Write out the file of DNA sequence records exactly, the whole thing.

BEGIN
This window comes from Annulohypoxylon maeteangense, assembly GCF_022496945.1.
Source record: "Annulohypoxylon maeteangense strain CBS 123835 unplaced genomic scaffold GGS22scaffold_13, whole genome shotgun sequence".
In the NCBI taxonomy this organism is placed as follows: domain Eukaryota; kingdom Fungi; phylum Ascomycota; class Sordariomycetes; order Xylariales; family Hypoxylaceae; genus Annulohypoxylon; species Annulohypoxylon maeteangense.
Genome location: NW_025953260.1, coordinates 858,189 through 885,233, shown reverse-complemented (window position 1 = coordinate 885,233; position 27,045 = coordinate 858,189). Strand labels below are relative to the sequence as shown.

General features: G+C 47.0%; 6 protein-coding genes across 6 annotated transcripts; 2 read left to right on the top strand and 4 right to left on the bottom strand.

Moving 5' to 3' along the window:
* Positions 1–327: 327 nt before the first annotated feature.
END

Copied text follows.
This window comes from Annulohypoxylon maeteangense, assembly GCF_022496945.1.
Source record: "Annulohypoxylon maeteangense strain CBS 123835 unplaced genomic scaffold GGS22scaffold_13, whole genome shotgun sequence".
In the NCBI taxonomy this organism is placed as follows: domain Eukaryota; kingdom Fungi; phylum Ascomycota; class Sordariomycetes; order Xylariales; family Hypoxylaceae; genus Annulohypoxylon; species Annulohypoxylon maeteangense.
Genome location: NW_025953260.1, coordinates 858,189 through 885,233, shown reverse-complemented (window position 1 = coordinate 885,233; position 27,045 = coordinate 858,189). Strand labels below are relative to the sequence as shown.

General features: G+C 47.0%; 6 protein-coding genes across 6 annotated transcripts; 2 read left to right on the top strand and 4 right to left on the bottom strand.

Moving 5' to 3' along the window:
* Positions 1–327: 327 nt before the first annotated feature.